Office Relocations Make It Easier to Reconsider Commuting Possibilities

Screen Shot 2015-07-22 at 11.33.40 AMAfter years of locating in car-dependent, suburban office parks, the last few years has seen a trend that won’t surprise most Austinites. Large numbers of companies are now moving back downtown.

According to a new report from Smart Growth America, this job migration is occurring across the U.S. in cities small and large alike. What all of these locations have in common is that there is a critical mass of other companies near by. There are a lot of people enjoying the many options for food, shopping, and entertainment. And the most attractive locations are walkable with access to good public transit. In most of these cities, congestion (particularly for people driving alone) is a given.

Smart Growth America, real-estate firm Cushman & Wakefield, and George Washington University’s Center for Real Estate Analysis examined nearly 500 companies that have relocated, expanded, or opened new offices in downtown locations across the U.S. over the past several years. The diversity of businesses is enormous. They include 52 companies on the Fortune 500, and 12 of Fortune’s 2015 list of the 100 Best Companies to Work For. They range from small enterprises of just a few employees to corporations with thousands of workers.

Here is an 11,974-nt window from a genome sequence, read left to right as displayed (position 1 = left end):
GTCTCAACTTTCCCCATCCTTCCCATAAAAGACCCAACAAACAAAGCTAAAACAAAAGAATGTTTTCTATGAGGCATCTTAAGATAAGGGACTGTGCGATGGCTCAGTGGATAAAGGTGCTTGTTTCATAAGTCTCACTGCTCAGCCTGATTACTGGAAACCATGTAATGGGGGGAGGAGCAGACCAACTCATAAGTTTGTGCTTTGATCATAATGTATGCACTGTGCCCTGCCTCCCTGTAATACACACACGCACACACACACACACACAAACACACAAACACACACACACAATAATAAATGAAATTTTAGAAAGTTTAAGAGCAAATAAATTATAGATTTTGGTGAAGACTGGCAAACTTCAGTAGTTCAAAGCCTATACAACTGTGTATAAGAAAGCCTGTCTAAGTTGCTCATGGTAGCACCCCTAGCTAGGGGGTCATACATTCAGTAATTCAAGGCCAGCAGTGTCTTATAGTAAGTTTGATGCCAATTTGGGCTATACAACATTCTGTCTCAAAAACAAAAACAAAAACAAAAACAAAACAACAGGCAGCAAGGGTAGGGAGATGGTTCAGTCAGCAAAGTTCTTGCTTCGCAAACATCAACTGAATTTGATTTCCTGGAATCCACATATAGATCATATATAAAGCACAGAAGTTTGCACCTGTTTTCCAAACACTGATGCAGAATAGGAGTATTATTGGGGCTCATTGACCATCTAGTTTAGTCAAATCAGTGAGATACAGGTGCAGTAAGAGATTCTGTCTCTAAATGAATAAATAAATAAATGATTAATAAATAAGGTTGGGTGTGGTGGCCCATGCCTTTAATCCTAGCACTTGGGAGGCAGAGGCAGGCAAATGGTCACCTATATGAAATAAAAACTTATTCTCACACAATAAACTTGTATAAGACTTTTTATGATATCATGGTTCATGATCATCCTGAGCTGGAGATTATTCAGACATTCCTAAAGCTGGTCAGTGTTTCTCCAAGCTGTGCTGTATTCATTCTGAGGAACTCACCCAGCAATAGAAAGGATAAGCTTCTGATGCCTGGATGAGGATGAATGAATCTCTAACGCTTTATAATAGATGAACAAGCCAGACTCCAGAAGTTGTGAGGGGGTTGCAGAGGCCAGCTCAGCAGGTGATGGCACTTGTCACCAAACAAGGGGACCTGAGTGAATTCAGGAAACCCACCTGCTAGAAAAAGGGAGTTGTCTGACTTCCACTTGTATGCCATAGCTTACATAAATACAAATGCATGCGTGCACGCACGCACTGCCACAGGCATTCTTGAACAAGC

The report found that companies chose to leave suburban office parks for central business districts (and other walkable downtowns) primarily to retain their competitive advantage. Even though these companies pay a significant “cost premium” to relocate, nearly all of them said their decision has created value.

Businesses that relocated to dense areas enjoyed greater walkability, access to transit, and bike-friendly streets. In fact, Walk Score averages prior to business moves were 52 (somewhere between “somewhat walkable” and “car-dependent”). In the new, downtown locations that businesses moved to, Walk Scores increased to 88 (between “very walkable” and “walker’s paradise”). There were increases in Transit Score and Bike Score also, though less dramatic.

In Austin, urban core job growth has been more pronounced. Between 2002 and 2007, city-center job growth in Austin was about 0.6 percent annually and suburban job growth was about 3.1 percent annually. Between 2007 and 2011, though, city center job growth in Austin surged to 3.4 percent annually while suburban job growth slowed to 2.3 percent annually. That’s the fastest-growing urban core job growth in the nation in that time. Austin, with 28.8 percent of its jobs located in the urban core, now has the highest level of core employment in the nation, ahead of even New York City, which only has about 23 percent of its employment in its urban core.

That’s good news for the region – since downtown generates 2.5 times the taxes it costs in services – but it is also great news for the vitality of our downtown. Now we just need to help people figure out how to get in and out of downtown without driving alone at peak hours!

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